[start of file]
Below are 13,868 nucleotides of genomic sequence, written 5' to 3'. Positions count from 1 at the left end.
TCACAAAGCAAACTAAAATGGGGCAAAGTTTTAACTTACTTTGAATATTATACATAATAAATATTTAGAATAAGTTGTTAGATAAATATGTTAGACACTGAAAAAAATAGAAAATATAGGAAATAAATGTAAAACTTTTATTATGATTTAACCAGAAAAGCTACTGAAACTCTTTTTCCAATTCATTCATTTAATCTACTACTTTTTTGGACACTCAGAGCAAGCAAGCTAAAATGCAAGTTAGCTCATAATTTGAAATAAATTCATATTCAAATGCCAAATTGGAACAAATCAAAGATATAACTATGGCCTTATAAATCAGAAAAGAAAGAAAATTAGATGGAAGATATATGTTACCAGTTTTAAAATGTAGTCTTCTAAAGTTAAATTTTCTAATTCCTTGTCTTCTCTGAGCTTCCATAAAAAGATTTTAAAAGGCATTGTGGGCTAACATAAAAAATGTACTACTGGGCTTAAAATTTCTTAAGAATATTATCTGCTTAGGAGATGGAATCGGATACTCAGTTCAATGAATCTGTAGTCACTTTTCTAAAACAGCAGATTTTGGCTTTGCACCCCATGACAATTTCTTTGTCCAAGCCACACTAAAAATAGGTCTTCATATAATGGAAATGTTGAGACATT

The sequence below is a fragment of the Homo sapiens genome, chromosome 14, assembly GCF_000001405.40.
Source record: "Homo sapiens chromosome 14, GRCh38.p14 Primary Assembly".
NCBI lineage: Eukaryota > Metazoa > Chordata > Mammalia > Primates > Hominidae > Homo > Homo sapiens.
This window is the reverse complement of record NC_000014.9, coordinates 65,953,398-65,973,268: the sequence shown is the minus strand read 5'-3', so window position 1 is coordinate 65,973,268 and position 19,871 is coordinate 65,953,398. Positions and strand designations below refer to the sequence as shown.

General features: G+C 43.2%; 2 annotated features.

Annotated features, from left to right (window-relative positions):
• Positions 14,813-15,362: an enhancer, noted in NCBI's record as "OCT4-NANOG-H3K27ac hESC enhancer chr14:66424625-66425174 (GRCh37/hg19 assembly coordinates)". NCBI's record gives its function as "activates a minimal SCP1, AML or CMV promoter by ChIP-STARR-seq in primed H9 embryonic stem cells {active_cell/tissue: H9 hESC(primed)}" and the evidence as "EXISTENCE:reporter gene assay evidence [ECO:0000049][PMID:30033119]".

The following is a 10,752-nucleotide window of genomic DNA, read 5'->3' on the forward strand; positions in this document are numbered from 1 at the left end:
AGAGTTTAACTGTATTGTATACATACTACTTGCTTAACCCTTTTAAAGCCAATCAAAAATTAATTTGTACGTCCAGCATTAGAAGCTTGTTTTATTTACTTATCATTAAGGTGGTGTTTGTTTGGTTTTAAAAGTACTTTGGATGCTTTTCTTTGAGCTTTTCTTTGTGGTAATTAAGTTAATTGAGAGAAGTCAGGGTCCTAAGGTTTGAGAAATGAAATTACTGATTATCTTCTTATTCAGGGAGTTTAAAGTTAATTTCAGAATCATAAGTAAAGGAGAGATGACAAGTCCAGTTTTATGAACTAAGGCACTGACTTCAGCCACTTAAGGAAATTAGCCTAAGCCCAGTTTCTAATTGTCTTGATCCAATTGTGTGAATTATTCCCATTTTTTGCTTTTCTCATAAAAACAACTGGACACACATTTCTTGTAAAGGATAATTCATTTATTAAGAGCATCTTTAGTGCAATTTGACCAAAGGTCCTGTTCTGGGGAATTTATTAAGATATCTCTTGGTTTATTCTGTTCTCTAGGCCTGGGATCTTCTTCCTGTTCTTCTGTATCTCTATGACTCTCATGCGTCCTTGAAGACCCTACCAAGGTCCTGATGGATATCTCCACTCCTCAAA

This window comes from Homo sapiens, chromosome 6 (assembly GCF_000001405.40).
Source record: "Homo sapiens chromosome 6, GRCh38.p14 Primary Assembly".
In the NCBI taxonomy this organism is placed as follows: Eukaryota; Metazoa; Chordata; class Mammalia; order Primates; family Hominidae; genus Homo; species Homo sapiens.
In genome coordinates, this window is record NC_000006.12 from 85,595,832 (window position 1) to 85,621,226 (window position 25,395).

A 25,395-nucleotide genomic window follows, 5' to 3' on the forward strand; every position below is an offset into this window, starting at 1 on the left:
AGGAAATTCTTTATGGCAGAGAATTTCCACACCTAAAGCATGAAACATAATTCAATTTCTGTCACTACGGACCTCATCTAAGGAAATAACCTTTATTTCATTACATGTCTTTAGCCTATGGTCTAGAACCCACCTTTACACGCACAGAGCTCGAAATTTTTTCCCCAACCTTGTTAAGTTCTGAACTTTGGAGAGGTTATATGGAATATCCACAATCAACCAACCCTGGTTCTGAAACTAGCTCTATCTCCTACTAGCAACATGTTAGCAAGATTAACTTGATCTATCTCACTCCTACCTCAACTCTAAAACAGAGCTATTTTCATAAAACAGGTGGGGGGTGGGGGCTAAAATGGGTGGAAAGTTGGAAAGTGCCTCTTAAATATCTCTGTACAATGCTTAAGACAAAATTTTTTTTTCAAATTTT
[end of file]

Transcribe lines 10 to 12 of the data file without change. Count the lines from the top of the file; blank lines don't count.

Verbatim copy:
The following is a 10,752-nucleotide window of genomic DNA, read 5'->3' on the forward strand; positions in this document are numbered from 1 at the left end:
AGAGTTTAACTGTATTGTATACATACTACTTGCTTAACCCTTTTAAAGCCAATCAAAAATTAATTTGTACGTCCAGCATTAGAAGCTTGTTTTATTTACTTATCATTAAGGTGGTGTTTGTTTGGTTTTAAAAGTACTTTGGATGCTTTTCTTTGAGCTTTTCTTTGTGGTAATTAAGTTAATTGAGAGAAGTCAGGGTCCTAAGGTTTGAGAAATGAAATTACTGATTATCTTCTTATTCAGGGAGTTTAAAGTTAATTTCAGAATCATAAGTAAAGGAGAGATGACAAGTCCAGTTTTATGAACTAAGGCACTGACTTCAGCCACTTAAGGAAATTAGCCTAAGCCCAGTTTCTAATTGTCTTGATCCAATTGTGTGAATTATTCCCATTTTTTGCTTTTCTCATAAAAACAACTGGACACACATTTCTTGTAAAGGATAATTCATTTATTAAGAGCATCTTTAGTGCAATTTGACCAAAGGTCCTGTTCTGGGGAATTTATTAAGATATCTCTTGGTTTATTCTGTTCTCTAGGCCTGGGATCTTCTTCCTGTTCTTCTGTATCTCTATGACTCTCATGCGTCCTTGAAGACCCTACCAAGGTCCTGATGGATATCTCCACTCCTCAAA

This window comes from Homo sapiens, chromosome 6 (assembly GCF_000001405.40).